Bridge and tunnel | KCET
Bridge and tunnel
What can the earnest loft dweller, the new urbanist, the righteous hipster do? On Friday and Saturday nights, downtown's residential enclave receives a tide of Westside and Valley twentysomethings. The young women over-dressed in "bridge and tunnel" style; the young men under-dressed.
Certain half-deserted streets in the Old Bank District become almost city-like at night, but not the exactly the city some residents want.
"A lot of nights there it looks like the Westside, and that's not why we moved down here," said one. "Everyone's here now ... we don't like to go to places with lines out the door and avoid the Hollywood crowd," said another. Even the neighborhood places, according to the Los Angeles Times, "are now filled on weekends with free-spending USC students seeking an edgier night out."
Noir-adjacent authenticity is elusive, withholding. There is a secret knowledge in the streets, what passes for communion in the belly of a city. The "bridge and tunnel" people look for it, but it's not theirs.
The full-time residents sought just enough imperfection as a guarantor of domestic value. They wince when the bar down the block doesn't have a place for them. Some begin scanning forward, to spot the new. Where next? Club owners send viral marketers out on the plains. They need cash flow in the backwash of trends passing. There's a brief window of cool desire when it's no longer real but profitable at last. And parking lot owners clean up. They always clean up. (Did you wonder why downtown has had so many empty lots for so many years? The secret legislators of downtown development are parking lot owners.)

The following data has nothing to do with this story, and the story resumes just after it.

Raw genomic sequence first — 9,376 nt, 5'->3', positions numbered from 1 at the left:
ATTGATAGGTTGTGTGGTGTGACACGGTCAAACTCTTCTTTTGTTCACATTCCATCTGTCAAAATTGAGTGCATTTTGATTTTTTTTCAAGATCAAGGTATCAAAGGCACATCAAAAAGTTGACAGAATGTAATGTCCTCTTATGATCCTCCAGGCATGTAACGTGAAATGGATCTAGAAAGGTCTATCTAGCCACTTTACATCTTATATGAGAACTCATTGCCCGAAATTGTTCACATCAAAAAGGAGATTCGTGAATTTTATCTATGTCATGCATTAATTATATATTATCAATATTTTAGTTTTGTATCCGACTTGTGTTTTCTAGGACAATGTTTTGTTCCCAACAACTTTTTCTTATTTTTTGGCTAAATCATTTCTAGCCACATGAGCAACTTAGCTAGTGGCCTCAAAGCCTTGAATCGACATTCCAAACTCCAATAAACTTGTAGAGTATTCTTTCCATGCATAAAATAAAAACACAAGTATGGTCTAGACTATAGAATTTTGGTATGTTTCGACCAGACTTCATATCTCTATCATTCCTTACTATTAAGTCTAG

The local where the bartender knew your name is busy with kids from Rowland Heights. USC boys stand, dimly aware, in front of the gallery where you saw those great photographs of homeless families. The dark city does not have a gun shoved in its coat pocket, although you often imagined it did.
Roughly 90 years later, the legacy of San Luis Obispo's Motel Inn still stands, along with part of the original building.
Huell investigates a onetime tradition, the Yosemite Firefall, and experiences the natural version of the "Firefall" at Horsetail Fall. Huell calls it "one of the most magnificent sights you'll ever see in your life."